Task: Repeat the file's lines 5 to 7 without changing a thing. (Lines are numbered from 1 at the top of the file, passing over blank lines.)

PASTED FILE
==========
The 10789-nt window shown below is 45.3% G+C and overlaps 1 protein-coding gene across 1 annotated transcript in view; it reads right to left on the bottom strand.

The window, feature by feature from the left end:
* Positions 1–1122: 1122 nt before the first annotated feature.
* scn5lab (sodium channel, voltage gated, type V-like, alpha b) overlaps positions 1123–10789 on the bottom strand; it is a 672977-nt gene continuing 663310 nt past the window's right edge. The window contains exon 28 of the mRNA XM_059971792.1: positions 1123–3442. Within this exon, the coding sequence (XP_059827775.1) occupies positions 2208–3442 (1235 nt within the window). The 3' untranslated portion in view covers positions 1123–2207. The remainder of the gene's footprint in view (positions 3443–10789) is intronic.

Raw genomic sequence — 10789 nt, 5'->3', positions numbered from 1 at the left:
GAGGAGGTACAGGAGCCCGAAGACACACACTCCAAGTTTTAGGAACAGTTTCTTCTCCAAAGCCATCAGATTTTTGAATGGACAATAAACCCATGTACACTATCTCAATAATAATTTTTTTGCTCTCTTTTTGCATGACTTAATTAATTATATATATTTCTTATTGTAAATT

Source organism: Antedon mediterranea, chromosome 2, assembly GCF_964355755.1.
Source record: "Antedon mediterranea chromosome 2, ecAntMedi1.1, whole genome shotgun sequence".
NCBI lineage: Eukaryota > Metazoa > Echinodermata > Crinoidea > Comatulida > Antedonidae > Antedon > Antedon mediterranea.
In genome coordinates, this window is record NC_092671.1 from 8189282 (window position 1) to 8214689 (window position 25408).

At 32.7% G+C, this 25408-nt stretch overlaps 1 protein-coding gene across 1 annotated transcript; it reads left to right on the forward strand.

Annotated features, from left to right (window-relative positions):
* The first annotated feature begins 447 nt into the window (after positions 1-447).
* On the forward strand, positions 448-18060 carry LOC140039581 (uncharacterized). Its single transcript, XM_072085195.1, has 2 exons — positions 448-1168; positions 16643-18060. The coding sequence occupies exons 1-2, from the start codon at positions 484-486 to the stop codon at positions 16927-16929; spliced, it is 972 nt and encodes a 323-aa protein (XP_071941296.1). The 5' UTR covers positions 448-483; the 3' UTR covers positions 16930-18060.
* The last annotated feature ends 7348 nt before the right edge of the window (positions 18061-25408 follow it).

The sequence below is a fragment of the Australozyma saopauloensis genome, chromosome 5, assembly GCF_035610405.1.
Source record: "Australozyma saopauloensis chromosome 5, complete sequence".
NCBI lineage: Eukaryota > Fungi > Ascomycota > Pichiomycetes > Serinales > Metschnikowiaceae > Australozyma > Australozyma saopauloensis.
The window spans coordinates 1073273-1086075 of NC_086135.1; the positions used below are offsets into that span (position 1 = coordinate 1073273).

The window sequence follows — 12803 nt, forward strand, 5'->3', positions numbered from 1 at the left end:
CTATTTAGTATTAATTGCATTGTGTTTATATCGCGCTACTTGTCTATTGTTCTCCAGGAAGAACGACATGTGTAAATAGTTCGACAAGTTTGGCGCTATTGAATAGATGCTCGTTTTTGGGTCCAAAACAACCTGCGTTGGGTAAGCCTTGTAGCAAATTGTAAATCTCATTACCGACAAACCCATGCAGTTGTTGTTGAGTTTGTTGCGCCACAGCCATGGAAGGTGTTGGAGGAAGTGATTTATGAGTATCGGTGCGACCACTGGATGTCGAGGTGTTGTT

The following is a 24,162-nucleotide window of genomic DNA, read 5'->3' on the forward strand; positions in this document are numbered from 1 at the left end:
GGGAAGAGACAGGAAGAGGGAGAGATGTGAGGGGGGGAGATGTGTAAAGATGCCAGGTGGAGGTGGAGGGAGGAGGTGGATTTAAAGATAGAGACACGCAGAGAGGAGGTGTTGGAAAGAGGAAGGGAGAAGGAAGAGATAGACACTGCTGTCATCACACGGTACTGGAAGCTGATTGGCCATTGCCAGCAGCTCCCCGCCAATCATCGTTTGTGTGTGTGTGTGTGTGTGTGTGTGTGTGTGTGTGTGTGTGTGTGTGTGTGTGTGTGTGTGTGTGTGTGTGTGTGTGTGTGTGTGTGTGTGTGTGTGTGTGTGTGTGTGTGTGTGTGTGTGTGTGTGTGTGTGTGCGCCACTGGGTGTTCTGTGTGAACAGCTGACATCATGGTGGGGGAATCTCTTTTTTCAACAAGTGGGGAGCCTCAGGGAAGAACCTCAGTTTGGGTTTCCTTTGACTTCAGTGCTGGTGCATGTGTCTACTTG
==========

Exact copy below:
Raw genomic sequence — 10789 nt, 5'->3', positions numbered from 1 at the left:
GAGGAGGTACAGGAGCCCGAAGACACACACTCCAAGTTTTAGGAACAGTTTCTTCTCCAAAGCCATCAGATTTTTGAATGGACAATAAACCCATGTACACTATCTCAATAATAATTTTTTTGCTCTCTTTTTGCATGACTTAATTAATTATATATATTTCTTATTGTAAATT

Source organism: Antedon mediterranea, chromosome 2, assembly GCF_964355755.1.